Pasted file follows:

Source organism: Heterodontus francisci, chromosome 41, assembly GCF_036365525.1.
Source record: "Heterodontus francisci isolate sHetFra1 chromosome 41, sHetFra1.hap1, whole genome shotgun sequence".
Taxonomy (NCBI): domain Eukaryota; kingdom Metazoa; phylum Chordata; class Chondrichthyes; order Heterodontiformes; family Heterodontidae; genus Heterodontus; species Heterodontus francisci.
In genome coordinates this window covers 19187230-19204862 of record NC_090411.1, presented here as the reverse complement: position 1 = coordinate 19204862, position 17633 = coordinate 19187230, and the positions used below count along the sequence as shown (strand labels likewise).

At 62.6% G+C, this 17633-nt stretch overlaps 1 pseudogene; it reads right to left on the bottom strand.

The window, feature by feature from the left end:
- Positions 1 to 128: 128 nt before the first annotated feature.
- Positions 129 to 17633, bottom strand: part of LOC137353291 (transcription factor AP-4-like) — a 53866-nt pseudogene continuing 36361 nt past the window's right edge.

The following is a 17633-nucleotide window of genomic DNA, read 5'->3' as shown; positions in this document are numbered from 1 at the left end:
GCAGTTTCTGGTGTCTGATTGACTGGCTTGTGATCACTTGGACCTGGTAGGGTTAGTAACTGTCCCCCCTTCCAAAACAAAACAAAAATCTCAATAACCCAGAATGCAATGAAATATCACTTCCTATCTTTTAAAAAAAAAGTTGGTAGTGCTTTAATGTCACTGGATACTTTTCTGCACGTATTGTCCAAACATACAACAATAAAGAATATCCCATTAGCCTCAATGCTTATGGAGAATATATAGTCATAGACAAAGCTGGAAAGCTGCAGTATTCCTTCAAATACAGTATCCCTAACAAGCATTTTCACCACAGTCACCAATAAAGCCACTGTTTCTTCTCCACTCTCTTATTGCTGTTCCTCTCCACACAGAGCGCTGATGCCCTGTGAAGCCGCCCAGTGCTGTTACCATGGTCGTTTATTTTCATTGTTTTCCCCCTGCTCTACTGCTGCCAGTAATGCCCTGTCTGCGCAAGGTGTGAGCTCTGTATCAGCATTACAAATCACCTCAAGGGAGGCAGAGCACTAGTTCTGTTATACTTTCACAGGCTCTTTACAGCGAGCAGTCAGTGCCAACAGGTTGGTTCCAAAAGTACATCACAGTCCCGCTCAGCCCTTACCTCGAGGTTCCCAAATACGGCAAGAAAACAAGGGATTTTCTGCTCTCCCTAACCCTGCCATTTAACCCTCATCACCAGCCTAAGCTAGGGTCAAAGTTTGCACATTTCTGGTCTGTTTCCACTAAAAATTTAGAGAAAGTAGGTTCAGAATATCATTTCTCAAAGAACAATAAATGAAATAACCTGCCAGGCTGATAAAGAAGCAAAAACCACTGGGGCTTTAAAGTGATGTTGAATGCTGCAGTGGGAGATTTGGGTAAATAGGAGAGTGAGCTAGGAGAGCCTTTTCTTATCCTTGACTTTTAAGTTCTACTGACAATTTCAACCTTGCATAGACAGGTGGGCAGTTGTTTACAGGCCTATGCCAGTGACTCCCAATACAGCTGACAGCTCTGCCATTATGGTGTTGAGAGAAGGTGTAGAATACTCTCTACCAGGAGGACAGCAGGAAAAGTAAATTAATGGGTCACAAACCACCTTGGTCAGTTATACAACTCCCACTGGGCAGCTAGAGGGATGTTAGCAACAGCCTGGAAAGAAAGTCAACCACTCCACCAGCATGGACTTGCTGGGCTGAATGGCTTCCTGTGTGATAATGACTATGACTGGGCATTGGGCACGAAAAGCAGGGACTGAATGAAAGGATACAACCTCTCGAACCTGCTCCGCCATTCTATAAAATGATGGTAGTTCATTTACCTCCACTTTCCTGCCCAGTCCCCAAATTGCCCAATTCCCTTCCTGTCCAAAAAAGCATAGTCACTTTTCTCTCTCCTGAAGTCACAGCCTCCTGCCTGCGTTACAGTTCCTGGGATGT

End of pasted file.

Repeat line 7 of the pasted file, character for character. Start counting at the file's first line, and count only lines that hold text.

- Positions 1 to 128: 128 nt before the first annotated feature.